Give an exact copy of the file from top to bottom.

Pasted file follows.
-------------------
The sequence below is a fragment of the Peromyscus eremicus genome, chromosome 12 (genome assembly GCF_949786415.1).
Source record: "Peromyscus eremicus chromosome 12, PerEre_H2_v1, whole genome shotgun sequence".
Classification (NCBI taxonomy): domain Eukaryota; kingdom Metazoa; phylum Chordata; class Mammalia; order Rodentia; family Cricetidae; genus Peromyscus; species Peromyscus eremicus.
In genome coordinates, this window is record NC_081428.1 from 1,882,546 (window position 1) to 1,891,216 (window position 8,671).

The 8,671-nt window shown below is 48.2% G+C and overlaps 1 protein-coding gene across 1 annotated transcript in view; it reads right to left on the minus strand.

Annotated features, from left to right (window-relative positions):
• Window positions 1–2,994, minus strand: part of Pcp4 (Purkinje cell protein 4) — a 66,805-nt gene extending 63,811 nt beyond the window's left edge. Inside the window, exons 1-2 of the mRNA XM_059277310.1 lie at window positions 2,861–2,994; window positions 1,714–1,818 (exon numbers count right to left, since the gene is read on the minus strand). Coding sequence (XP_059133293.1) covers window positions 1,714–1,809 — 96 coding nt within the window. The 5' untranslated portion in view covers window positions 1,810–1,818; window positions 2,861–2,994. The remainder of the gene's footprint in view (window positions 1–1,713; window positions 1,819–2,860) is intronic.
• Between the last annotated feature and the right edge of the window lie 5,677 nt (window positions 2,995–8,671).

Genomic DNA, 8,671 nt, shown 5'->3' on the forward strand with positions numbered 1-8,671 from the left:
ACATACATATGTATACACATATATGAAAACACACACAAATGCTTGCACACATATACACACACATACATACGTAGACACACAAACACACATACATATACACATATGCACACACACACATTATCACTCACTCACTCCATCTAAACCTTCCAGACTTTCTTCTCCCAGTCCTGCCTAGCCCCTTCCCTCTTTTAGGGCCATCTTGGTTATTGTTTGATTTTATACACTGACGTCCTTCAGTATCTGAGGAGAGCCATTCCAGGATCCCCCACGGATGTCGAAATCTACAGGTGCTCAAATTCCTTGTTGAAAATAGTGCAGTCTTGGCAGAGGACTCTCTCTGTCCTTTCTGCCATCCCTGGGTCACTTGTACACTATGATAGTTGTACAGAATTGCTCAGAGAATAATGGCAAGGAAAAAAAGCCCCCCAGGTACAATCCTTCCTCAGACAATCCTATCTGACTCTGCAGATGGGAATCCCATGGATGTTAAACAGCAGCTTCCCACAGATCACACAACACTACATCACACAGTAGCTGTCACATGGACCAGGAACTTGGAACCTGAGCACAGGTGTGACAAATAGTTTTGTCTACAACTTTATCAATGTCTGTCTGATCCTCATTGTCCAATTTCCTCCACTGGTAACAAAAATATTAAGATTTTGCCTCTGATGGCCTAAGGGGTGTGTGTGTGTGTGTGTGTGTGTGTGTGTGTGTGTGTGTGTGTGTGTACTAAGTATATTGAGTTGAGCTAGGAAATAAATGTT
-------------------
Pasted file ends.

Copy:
The sequence below is a fragment of the Peromyscus eremicus genome, chromosome 12 (genome assembly GCF_949786415.1).
Source record: "Peromyscus eremicus chromosome 12, PerEre_H2_v1, whole genome shotgun sequence".
Classification (NCBI taxonomy): domain Eukaryota; kingdom Metazoa; phylum Chordata; class Mammalia; order Rodentia; family Cricetidae; genus Peromyscus; species Peromyscus eremicus.
In genome coordinates, this window is record NC_081428.1 from 1,882,546 (window position 1) to 1,891,216 (window position 8,671).

The 8,671-nt window shown below is 48.2% G+C and overlaps 1 protein-coding gene across 1 annotated transcript in view; it reads right to left on the minus strand.

Annotated features, from left to right (window-relative positions):
• Window positions 1–2,994, minus strand: part of Pcp4 (Purkinje cell protein 4) — a 66,805-nt gene extending 63,811 nt beyond the window's left edge. Inside the window, exons 1-2 of the mRNA XM_059277310.1 lie at window positions 2,861–2,994; window positions 1,714–1,818 (exon numbers count right to left, since the gene is read on the minus strand). Coding sequence (XP_059133293.1) covers window positions 1,714–1,809 — 96 coding nt within the window. The 5' untranslated portion in view covers window positions 1,810–1,818; window positions 2,861–2,994. The remainder of the gene's footprint in view (window positions 1–1,713; window positions 1,819–2,860) is intronic.
• Between the last annotated feature and the right edge of the window lie 5,677 nt (window positions 2,995–8,671).

Genomic DNA, 8,671 nt, shown 5'->3' on the forward strand with positions numbered 1-8,671 from the left:
ACATACATATGTATACACATATATGAAAACACACACAAATGCTTGCACACATATACACACACATACATACGTAGACACACAAACACACATACATATACACATATGCACACACACACATTATCACTCACTCACTCCATCTAAACCTTCCAGACTTTCTTCTCCCAGTCCTGCCTAGCCCCTTCCCTCTTTTAGGGCCATCTTGGTTATTGTTTGATTTTATACACTGACGTCCTTCAGTATCTGAGGAGAGCCATTCCAGGATCCCCCACGGATGTCGAAATCTACAGGTGCTCAAATTCCTTGTTGAAAATAGTGCAGTCTTGGCAGAGGACTCTCTCTGTCCTTTCTGCCATCCCTGGGTCACTTGTACACTATGATAGTTGTACAGAATTGCTCAGAGAATAATGGCAAGGAAAAAAAGCCCCCCAGGTACAATCCTTCCTCAGACAATCCTATCTGACTCTGCAGATGGGAATCCCATGGATGTTAAACAGCAGCTTCCCACAGATCACACAACACTACATCACACAGTAGCTGTCACATGGACCAGGAACTTGGAACCTGAGCACAGGTGTGACAAATAGTTTTGTCTACAACTTTATCAATGTCTGTCTGATCCTCATTGTCCAATTTCCTCCACTGGTAACAAAAATATTAAGATTTTGCCTCTGATGGCCTAAGGGGTGTGTGTGTGTGTGTGTGTGTGTGTGTGTGTGTGTGTGTGTGTGTGTACTAAGTATATTGAGTTGAGCTAGGAAATAAATGTT